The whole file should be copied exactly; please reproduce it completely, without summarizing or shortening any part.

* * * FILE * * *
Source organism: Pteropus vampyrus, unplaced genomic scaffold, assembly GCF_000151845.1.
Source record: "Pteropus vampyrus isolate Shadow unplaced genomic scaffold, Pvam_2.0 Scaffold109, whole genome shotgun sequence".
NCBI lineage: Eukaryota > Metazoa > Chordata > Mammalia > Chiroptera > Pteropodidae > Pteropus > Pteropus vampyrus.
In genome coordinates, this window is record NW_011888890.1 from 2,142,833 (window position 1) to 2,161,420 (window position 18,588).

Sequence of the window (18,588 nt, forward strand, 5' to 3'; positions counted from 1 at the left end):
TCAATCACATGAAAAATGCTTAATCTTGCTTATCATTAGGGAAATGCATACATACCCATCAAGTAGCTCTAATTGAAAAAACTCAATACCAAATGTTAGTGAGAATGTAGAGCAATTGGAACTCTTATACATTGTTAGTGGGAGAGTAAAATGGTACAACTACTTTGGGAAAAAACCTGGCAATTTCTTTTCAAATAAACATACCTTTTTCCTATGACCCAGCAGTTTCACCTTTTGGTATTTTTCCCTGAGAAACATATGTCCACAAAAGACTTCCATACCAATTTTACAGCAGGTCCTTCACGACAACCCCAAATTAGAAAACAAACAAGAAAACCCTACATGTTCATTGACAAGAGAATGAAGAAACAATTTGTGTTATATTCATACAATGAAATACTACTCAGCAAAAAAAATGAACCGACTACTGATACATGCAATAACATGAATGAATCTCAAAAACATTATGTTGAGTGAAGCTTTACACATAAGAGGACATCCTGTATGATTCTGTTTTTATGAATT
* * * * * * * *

Source organism: Pteropus vampyrus, unplaced genomic scaffold, assembly GCF_000151845.1.
Source record: "Pteropus vampyrus isolate Shadow unplaced genomic scaffold, Pvam_2.0 Scaffold109, whole genome shotgun sequence".
NCBI lineage: Eukaryota > Metazoa > Chordata > Mammalia > Chiroptera > Pteropodidae > Pteropus > Pteropus vampyrus.
In genome coordinates, this window is record NW_011888890.1 from 2,142,833 (window position 1) to 2,161,420 (window position 18,588).

Sequence of the window (18,588 nt, forward strand, 5' to 3'; positions counted from 1 at the left end):
TCAATCACATGAAAAATGCTTAATCTTGCTTATCATTAGGGAAATGCATACATACCCATCAAGTAGCTCTAATTGAAAAAACTCAATACCAAATGTTAGTGAGAATGTAGAGCAATTGGAACTCTTATACATTGTTAGTGGGAGAGTAAAATGGTACAACTACTTTGGGAAAAAACCTGGCAATTTCTTTTCAAATAAACATACCTTTTTCCTATGACCCAGCAGTTTCACCTTTTGGTATTTTTCCCTGAGAAACATATGTCCACAAAAGACTTCCATACCAATTTTACAGCAGGTCCTTCACGACAACCCCAAATTAGAAAACAAACAAGAAAACCCTACATGTTCATTGACAAGAGAATGAAGAAACAATTTGTGTTATATTCATACAATGAAATACTACTCAGCAAAAAAAATGAACCGACTACTGATACATGCAATAACATGAATGAATCTCAAAAACATTATGTTGAGTGAAGCTTTACACATAAGAGGACATCCTGTATGATTCTGTTTTTATGAATT